Express [1903]

The Speed Launch Express [1903]

by E. W. Graef

Again I put before you a wonder, but this time in the shape of a small speed launch. The following portrayal is in good, solid cold facts and can be relied on in every particular, as her launching and subsequent trials were all made with yours truly, either at the engine or wheel, and her designer and owner, Mr. C. D. Mower, in command.

Dimensions of the Express
Length over all 26 feet 10 inches
Length water line 24 feet
Overhang forward 1 foot 10 inches
Overhang aft 1 foot
Beam extreme 4 feet
Beam at water line 3 feet 9 inches
Draught to rabbet 11 inches
Draught extreme 1 foot 8 inches
Freeboard bow 2 feet 3 inches
Freeboard stern 1 foot 3 inches
H.P. engine bought for 8 H.P.
H.P. engine actual develops 12.37 H.P.


This little boat is only 26 feet 10 inches over all and 24 feet water line, with a beam of 4 feet, and engined with an 8-horse-power Buffalo outfit, reverse gear and all. The Milton Point Shipyard built the boat from Mr. Mower's designs, and the work on her is very well done.

The remarkable points about her are the speed, the design, the easy control, the slight vibration, and, last but not least, the combination of all these in one. it is hard for one who is familiar with the usual launch condition to imagine that such a combination could be gotten together to the degree reached in this boat, and one minute in her while running convinces the most skeptical that she embodies all these unusual and much-sought-for features, they being so decided that they force themselves upon you without anyone calling your attention to them.

The speed is decidedly unusual for such a small power and hull, and is somewhat over twelve miles per hour. The sensation that comes over the passenger while going at that speed in a small boat is very enjoyable and somewhat exciting, and the impression it makes on most everyone when they see her slip by is that the speed is much greater than twelve miles. I use the words "slip by," because it really looks so, for she goes so easily and smoothly through the water, with but very little disturbance, leaving the water with an ironed-out appearance and no wave in her wake; the only wake is that caused by her entrance, and this wave leaves her at an angle of about 30 degrees. her bow does not lift, nor does her stern squat or settle at any speed, and in this fact lies the virtue of her design, and her designer can be justly proud for having succeeded so well in overcoming those enemies of speed -- that is, wave, lifting and squatting.

When one considers that the boat can hardly be called a racing freak, in that the hull is well and strongly built, the engine is complete with reversing gear and all, just a stock engine, and not stripped to get reduced weight, and that the boat has a full equipment, such as is found in all ordinary launches, it makes her more remarkable, and by carefully scrutinizing the pictures here shown a fairly good idea can be had of her performances, but must say they lack the life and excitement which the real thing gives when seen in motion. During the trial races of the Cup defenders off Glen Cove, in May, she created quite a sensation in going along with the fleet, and being well-able to keep up with them.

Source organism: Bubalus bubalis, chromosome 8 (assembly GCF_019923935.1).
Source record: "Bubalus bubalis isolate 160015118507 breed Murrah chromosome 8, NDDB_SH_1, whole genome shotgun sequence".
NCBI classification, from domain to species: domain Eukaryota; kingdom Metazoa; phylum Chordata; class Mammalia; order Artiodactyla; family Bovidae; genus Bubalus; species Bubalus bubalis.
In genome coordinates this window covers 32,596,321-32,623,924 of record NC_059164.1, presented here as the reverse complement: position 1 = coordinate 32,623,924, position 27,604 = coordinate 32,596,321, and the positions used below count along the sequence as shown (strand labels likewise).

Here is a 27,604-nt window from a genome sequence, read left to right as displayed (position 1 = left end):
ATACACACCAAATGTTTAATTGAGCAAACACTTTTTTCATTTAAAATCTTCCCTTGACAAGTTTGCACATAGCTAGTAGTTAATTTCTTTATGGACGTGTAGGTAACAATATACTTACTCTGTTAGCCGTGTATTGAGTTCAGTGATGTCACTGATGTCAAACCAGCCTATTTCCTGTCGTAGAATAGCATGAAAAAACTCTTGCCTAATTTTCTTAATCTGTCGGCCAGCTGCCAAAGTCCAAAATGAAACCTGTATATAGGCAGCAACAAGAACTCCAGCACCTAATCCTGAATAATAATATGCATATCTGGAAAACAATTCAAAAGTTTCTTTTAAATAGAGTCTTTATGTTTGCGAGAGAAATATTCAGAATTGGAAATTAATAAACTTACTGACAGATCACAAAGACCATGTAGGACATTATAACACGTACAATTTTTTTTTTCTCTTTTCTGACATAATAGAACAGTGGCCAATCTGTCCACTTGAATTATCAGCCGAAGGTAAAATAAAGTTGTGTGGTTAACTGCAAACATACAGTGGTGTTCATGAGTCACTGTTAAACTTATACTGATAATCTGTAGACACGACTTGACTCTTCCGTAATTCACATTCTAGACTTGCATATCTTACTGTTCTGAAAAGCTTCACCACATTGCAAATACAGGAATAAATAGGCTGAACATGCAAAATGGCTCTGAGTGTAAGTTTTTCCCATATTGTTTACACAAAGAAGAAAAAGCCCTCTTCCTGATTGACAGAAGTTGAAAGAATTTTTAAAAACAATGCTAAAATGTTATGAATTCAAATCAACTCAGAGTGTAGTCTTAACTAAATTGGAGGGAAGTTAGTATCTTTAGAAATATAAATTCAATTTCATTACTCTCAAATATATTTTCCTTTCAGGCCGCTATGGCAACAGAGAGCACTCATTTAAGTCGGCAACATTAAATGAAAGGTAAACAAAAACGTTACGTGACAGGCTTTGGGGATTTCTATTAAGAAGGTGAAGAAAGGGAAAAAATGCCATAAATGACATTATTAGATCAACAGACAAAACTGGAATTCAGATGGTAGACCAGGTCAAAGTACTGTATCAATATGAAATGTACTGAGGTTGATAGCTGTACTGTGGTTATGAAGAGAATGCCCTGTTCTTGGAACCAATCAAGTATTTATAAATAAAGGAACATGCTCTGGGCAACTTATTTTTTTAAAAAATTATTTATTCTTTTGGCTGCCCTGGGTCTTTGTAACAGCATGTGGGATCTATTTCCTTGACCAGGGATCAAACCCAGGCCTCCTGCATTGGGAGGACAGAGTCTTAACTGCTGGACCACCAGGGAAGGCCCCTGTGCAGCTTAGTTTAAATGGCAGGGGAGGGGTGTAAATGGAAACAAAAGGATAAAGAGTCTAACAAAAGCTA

A glance at the pictures [not available at this time -- LF] show Express at full speed. The photographs were taken on a rainy day and do no justice to her, as they lack the life, but nevertheless show the flat wake so essential to speed, even though it was a choppy day. Some general idea can be had of the impression the little flyer makes on people who see her going, and are afterwards asked to guess at her speed, as even the old sea dogs will guess above 16 miles an hour, some even willing to bet more than that, and when they are told she makes about 12½ miles an hour they discredit the statement at once, and think you are telling them that for the purpose of keeping a few miles "up your sleeve," as the saying is. She is only to be seen to be appreciated.

The rating measurement of Express under the rule of the American Power Boat Association
Area of pistons 9.28 square inches 9.28 * .4166 * 4 * 800
= 12.37 h.p.
Stroke, 5 inches .4166 feet      
Number of cylinders 4      
Number of revolutions 800      
Length water line 25 feet √25 = 5 5 * 12.37
Area midship section 1.86 square feet 3√33.25 3.21
3.21 * 15 = 48.1 rating measurement


[Transcribed from The Rudder, June, 1903, pp. 389-390 ]

{Although the Express seems slow to us now, at the time of the article, with the liberal help of the APBA rating measurement, she was often a contender in sanctioned races of 1903 and 1904 - GWC}

[Thanks to Greg Calkins for help in preparing this page]